Blog / Nov. 10, 2017

It’s past time for an investigation into Glencore’s murky operations

This week’s explosive new leak of secret corporate documents from the offshore legal giant Appleby – the so-called ‘Paradise Papers’ – will have caused sleepless nights for the world’s rich and powerful, as jealously-guarded details of their financial arrangements are made public.

Among those in the spotlight, one corporate behemoth stands out: Glencore. Perhaps not a household name, but a FTSE 100 company and the world’s biggest commodities trader, Glencore went public in 2011 in what is still the biggest ever Initial Public Offering in the London Stock Exchange’s history. While most of the individuals and companies named in the Paradise Papers have been embarrassed by one story, Glencore has featured in no fewer than four major exposés. 

In the last five days, the Paradise Papers have raised concerns that Glencore may have: artificially reduced its tax bill in Burkina Faso; covered up its ownership of a large stake in a controversial shipping company; and avoided tax in Australia via a scheme of convoluted currency swaps.

Perhaps the most damaging revelations concern Glencore’s partnership with a notorious middleman in Democratic Republic of Congo. Over the last five years Global Witness has investigated Glencore for its suspect mining deals in Congo. The Paradise Papers add further weight to our call for Glencore to face an investigation for bribery and corruption, particularly over its Congo deals.

Since 2012 we’ve exposed Glencore’s transactions in Congo with Dan Gertler, a billionaire mining magnate and a close friend of Congolese President Joseph Kabila. Over the course of a ten-year partnership, Glencore pumped cash, loans and shares worth over half a billion dollars into offshore companies owned by Gertler, which allowed him to make at least $67 million in risk-free profit. Several of these transactions didn’t make much obvious commercial sense for Glencore – unless they were intended as a means for ‘rewarding’ Gertler, the president’s friend.

Kofi Annan’s Africa Progress Panel showed in 2013 that just five suspicious mining deals involving Gertler – a couple of which involved Glencore as well – saw Congo lose out on $1.4bn: that was twice the country’s annual spending on health and education combined. There is hardly a country on earth that needs those funds more urgently than Congo, where 80 percent of the population survives on less than two dollars a day and many families can only afford to feed their children every other day.

Glencore should have seen Gertler as a bribery risk from the very start. He’s been close to President Kabila for two decades, and has been implicated in dodgy mining deals in Congo for almost as much time. There has always been a clear and obvious risk that money funnelled to Gertler could be used in turn to buy influence with Congo’s president and other key officials.

Last year US authorities fined the New York hedge fund Och-Ziff over $400m for its part in a bribery conspiracy in Congo and four other countries in Africa. Och-Ziff’s partner in Congo is widely acknowledged to have been Gertler, and the US evidence shows that this partner paid out over $100m in bribes to top Congo officials for access to mining licences. Och-Ziff’s own compliance staff had raised red flags about the partnership, which went ignored.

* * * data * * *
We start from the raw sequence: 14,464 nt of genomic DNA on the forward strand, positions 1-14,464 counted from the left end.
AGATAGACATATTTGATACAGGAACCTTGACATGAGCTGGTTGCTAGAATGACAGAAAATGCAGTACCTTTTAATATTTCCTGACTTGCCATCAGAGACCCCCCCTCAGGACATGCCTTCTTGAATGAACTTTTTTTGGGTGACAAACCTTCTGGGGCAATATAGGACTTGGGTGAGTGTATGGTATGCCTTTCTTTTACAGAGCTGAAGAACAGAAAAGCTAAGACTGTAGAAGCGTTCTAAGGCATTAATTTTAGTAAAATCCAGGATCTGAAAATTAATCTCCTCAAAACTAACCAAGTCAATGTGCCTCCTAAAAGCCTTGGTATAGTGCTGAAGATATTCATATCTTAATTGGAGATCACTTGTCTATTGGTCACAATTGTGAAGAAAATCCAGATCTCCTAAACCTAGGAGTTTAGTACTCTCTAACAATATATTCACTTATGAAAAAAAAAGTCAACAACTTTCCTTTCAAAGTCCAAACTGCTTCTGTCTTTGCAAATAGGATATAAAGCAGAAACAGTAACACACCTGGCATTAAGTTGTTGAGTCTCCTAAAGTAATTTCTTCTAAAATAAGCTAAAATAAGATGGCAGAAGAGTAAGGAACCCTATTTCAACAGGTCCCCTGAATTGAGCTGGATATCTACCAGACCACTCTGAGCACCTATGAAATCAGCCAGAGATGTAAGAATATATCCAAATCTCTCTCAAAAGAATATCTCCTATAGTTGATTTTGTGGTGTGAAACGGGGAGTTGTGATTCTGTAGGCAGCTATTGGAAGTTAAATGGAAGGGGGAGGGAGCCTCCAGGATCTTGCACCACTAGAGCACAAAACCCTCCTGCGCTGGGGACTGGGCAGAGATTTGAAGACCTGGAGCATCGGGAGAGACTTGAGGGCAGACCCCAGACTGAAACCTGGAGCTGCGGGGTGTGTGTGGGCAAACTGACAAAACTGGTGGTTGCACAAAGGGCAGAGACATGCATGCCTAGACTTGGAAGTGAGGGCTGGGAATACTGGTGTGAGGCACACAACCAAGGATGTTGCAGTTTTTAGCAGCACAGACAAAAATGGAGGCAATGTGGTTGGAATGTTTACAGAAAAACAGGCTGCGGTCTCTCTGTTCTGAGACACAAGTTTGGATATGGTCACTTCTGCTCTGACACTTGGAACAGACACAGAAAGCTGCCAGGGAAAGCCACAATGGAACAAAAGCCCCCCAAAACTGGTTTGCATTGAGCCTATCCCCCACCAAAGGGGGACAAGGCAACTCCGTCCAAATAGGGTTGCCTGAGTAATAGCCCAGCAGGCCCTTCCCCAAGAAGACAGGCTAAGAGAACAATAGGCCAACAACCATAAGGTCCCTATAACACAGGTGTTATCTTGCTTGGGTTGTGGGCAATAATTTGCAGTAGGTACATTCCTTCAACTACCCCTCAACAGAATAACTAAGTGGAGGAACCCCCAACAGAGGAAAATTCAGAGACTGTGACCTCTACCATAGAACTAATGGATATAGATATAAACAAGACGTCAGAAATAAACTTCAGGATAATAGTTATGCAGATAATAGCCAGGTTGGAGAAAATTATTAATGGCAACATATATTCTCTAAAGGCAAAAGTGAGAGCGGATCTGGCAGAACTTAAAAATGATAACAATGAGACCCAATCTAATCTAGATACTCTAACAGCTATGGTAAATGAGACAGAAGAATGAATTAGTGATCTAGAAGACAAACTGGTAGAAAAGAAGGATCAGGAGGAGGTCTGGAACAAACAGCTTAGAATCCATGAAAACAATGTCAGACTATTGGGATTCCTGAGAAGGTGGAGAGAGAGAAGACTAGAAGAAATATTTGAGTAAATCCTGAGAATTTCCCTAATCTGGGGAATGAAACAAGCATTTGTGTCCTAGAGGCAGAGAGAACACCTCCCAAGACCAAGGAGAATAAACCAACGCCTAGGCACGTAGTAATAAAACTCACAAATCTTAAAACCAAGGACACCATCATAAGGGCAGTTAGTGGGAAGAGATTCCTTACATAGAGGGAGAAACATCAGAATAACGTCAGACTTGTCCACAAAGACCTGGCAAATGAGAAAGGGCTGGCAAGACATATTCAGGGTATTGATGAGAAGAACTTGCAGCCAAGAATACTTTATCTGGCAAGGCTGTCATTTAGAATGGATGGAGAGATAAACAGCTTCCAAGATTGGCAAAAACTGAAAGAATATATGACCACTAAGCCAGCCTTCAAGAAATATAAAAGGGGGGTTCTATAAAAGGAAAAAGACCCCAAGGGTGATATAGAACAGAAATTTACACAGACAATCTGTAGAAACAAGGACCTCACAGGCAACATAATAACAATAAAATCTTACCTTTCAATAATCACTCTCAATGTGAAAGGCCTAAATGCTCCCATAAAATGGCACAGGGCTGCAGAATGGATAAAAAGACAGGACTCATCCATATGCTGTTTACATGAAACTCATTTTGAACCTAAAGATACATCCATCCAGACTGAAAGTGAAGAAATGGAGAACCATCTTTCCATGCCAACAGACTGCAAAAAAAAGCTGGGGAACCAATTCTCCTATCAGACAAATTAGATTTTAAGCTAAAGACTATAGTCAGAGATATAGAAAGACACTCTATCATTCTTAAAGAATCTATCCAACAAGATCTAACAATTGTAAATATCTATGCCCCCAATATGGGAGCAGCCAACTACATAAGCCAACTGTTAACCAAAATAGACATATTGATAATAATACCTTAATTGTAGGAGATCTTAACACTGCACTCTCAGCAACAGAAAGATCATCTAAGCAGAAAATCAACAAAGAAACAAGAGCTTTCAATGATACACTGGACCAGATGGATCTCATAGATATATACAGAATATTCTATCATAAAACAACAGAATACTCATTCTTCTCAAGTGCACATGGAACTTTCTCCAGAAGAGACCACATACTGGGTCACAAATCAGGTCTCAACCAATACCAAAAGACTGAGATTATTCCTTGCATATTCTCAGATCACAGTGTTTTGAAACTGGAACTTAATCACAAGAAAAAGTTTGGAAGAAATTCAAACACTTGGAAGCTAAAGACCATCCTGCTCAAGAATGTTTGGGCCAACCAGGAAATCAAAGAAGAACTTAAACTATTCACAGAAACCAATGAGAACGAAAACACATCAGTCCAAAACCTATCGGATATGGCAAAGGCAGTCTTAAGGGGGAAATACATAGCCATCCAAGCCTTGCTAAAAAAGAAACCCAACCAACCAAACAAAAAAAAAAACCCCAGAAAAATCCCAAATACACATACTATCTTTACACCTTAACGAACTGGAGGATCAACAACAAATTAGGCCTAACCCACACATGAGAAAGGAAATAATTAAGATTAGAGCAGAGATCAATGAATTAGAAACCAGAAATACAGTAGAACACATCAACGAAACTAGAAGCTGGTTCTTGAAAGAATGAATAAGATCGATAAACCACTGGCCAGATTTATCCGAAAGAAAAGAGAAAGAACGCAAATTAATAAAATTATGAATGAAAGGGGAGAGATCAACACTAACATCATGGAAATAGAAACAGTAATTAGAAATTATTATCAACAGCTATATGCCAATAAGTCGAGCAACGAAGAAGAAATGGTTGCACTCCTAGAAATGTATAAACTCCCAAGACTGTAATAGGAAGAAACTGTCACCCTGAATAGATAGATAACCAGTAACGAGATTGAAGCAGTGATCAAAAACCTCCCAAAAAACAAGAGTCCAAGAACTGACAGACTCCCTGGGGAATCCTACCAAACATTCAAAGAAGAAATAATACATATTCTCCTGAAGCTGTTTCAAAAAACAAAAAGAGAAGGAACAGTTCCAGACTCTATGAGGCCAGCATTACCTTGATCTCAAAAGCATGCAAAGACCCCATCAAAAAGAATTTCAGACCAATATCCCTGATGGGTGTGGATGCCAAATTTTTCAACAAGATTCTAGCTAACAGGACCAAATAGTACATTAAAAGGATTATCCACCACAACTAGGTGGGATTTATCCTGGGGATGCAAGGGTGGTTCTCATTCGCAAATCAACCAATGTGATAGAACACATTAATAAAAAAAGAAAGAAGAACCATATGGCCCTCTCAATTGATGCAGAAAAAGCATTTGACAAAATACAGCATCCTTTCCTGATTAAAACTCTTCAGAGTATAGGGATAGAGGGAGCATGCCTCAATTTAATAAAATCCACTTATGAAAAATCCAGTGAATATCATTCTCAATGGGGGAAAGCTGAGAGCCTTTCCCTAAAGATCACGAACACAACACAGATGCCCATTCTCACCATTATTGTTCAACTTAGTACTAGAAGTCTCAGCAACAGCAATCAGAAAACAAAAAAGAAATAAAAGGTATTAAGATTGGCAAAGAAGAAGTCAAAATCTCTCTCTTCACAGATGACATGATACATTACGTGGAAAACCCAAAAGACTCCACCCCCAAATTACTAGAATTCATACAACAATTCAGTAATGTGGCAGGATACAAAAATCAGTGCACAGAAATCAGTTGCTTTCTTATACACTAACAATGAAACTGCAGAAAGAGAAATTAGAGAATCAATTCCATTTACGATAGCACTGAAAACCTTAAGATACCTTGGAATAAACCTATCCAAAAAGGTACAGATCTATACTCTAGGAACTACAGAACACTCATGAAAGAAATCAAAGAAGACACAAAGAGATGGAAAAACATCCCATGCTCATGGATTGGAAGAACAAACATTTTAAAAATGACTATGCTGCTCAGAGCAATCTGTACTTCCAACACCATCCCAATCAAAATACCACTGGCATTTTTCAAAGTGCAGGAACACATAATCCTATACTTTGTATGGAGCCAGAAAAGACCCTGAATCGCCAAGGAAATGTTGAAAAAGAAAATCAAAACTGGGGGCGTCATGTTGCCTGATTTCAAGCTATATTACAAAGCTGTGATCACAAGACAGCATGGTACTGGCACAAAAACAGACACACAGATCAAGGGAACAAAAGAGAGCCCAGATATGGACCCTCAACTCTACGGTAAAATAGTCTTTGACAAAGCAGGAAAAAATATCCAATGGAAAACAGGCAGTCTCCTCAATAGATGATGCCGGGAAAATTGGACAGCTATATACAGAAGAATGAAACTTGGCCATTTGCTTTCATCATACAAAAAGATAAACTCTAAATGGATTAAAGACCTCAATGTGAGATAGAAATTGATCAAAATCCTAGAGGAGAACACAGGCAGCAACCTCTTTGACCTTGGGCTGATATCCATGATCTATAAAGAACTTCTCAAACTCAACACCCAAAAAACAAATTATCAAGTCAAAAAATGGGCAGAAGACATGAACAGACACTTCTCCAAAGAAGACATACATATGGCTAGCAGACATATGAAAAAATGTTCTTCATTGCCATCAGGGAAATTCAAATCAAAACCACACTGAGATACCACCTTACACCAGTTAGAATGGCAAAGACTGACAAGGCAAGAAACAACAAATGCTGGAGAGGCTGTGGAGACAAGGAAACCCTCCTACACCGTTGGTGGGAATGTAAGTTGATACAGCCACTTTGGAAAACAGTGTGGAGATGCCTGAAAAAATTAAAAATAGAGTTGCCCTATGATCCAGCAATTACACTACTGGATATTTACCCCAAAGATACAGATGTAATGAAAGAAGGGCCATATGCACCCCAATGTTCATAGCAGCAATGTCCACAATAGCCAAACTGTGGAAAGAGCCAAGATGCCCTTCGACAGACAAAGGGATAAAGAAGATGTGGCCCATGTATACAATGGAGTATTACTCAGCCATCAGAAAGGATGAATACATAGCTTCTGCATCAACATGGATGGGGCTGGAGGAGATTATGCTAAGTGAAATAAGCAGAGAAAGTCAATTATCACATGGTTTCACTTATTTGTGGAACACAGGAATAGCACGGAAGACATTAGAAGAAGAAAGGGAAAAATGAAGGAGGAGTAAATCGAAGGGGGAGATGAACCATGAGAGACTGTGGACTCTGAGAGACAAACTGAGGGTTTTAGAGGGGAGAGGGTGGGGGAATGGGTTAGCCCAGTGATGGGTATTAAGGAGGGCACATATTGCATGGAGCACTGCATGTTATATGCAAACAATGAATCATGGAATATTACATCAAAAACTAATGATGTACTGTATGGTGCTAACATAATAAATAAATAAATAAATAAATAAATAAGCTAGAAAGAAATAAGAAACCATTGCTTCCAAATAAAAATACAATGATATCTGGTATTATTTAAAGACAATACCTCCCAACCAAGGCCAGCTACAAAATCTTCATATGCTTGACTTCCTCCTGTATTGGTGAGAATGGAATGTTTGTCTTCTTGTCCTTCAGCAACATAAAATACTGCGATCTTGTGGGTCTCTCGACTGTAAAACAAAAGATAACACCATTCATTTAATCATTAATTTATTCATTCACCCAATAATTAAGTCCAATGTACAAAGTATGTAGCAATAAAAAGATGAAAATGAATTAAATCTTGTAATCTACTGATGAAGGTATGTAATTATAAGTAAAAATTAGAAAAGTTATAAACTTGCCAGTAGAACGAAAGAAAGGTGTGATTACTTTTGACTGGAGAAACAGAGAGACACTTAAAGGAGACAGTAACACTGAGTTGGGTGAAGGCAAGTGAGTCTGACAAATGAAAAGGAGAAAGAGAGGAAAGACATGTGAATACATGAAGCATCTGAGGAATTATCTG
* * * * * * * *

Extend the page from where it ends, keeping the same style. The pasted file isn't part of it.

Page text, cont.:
Glencore has defended its worldwide operations and denied any wrongdoing. Gertler has denied allegations of bribery, while Glencore has said that its business deals with Gertler are above board and at arm’s length. But the Paradise Papers appear to show that isn’t the full truth.

In 2014 Global Witness revealed that Glencore had made a secret $45m loan to one of Gertler’s British Virgin Islands companies in 2009, as they planned to take over Katanga Mining Limited which owned a huge copper mine in Congo. The loan allowed Gertler to cling onto a significant shareholding of Katanga Mining as other investor’s shareholdings were wiped out.

This loan was secret, until exposed by Global Witness in 2014. On top of that, we now know via the Paradise Papers that it was tantamount to an ‘incentivisation’ package from Glencore to Gertler. Leaked board minutes and the loan contract show that this $45m loan – Gertler’s route to holding onto a good percentage of Katanga Mining – was contingent on him resolving licensing and royalty disputes between Katanga Mining and the Congolese government. These negotiations had proved problematic up to this point, but were settled within weeks of Gertler being mandated.

The statement of facts from the US case against Och-Ziff, agreed by Och-Ziff itself, shows that in the months leading up to the mutually beneficial Glencore-Gertler loan arrangement, its Congo partner – widely recognised as Gertler – had been paying bribes of millions of dollars to the key decision-makers in Congo’s mining sector.

A partnership with Gertler has proved devastatingly risky for two companies so far: Och-Ziff, and the Kazakh miner ENRC, which remains under investigation by the UK’s Serious Fraud Office (SFO) for bribery and corruption in its deals with Gertler in Congo. Glencore, via Katanga Mining, is reportedly under investigation now in Canada for certain payments to yet another offshore company owned by Gertler.

It is past time for Glencore to face an investigation into its deals with Gertler. It may have bought him out of their joint-ventures in a February deal worth almost a billion dollars, but the company and its executives must be held accountable for financing Gertler over a decade of partnership and helping to set him up as the kingpin of Congo’s mining sector.

Appleby states it has thoroughly and vigorously investigated the Paradise Papers allegations and is satisfied that there is no evidence of any wrongdoing by themselves or their clients.

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